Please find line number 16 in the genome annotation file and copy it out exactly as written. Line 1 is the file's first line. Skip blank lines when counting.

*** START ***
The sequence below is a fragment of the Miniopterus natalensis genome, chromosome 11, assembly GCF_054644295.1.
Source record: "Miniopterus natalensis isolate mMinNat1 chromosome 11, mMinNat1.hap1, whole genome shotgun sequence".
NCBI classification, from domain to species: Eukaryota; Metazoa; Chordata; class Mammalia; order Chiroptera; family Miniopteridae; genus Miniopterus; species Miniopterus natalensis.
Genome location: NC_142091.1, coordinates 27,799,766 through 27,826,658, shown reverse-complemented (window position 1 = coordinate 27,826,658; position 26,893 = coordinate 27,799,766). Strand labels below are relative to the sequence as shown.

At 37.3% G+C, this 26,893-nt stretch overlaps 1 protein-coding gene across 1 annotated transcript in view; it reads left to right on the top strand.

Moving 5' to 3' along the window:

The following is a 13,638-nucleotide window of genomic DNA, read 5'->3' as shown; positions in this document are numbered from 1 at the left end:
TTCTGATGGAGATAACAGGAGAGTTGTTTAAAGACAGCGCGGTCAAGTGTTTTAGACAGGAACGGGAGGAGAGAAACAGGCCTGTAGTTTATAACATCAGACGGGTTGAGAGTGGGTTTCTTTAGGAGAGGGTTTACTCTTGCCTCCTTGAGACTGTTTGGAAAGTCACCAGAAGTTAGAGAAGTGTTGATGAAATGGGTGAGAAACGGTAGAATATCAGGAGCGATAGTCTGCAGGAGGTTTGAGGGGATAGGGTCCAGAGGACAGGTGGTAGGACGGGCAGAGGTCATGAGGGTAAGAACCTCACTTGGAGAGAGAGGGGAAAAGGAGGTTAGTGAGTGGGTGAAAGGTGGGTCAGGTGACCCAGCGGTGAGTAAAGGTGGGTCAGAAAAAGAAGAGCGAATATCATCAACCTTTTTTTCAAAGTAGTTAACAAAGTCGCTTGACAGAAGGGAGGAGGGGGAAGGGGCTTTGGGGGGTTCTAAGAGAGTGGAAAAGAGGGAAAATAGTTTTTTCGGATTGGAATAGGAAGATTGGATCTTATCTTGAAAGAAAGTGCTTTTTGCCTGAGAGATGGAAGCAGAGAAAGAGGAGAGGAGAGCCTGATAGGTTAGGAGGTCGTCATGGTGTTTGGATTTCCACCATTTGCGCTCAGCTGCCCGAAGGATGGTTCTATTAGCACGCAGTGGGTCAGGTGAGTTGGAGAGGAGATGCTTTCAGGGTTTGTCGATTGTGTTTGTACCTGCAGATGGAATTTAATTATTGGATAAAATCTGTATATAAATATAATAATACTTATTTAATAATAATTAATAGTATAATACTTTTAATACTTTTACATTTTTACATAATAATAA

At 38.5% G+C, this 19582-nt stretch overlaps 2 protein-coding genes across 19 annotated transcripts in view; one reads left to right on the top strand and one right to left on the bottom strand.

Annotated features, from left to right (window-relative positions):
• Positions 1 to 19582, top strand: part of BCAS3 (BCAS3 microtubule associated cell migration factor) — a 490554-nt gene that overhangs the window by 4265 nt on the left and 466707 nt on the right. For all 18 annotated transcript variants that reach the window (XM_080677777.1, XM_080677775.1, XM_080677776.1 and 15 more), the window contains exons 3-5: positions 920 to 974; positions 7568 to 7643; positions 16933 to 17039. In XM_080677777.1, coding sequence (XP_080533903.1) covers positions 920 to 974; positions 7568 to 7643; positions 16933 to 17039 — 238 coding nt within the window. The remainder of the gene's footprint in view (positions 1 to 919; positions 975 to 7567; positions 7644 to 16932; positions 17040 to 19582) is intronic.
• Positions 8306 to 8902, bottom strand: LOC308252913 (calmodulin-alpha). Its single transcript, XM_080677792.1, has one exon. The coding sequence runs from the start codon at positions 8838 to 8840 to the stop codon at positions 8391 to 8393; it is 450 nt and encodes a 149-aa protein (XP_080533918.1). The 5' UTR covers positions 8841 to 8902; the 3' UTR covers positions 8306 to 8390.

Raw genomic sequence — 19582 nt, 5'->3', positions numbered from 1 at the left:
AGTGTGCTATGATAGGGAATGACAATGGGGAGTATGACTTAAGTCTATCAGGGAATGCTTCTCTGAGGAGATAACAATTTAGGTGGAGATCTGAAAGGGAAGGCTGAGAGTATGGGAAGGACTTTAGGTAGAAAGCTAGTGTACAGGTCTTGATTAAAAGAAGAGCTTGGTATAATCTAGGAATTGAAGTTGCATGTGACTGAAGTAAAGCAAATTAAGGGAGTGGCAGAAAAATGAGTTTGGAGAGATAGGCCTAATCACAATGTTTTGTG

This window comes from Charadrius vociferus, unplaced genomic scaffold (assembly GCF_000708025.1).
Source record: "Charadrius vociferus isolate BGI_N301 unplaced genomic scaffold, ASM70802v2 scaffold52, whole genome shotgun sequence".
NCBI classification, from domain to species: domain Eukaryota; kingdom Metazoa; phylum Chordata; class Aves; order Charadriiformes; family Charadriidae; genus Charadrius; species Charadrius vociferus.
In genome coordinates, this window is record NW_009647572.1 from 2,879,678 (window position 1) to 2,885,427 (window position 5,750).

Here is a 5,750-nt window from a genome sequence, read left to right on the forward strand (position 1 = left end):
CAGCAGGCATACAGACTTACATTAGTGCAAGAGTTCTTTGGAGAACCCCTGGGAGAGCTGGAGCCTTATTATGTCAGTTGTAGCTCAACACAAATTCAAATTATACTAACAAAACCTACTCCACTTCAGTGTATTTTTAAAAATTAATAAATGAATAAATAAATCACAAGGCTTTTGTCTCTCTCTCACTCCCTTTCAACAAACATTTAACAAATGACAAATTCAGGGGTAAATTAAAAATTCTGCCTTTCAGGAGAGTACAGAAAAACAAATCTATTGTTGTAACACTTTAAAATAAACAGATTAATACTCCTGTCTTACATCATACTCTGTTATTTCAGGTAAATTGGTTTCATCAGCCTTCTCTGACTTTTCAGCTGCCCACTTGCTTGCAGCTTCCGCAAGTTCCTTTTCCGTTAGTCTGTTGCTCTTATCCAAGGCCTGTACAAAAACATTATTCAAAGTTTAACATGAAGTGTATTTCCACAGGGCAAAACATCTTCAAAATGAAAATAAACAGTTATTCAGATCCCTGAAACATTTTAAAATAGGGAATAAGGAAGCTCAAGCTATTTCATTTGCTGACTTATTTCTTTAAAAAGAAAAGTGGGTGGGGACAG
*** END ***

Source record: "Charadrius vociferus isolate BGI_N301 unplaced genomic scaffold, ASM70802v2 scaffold52, whole genome shotgun sequence".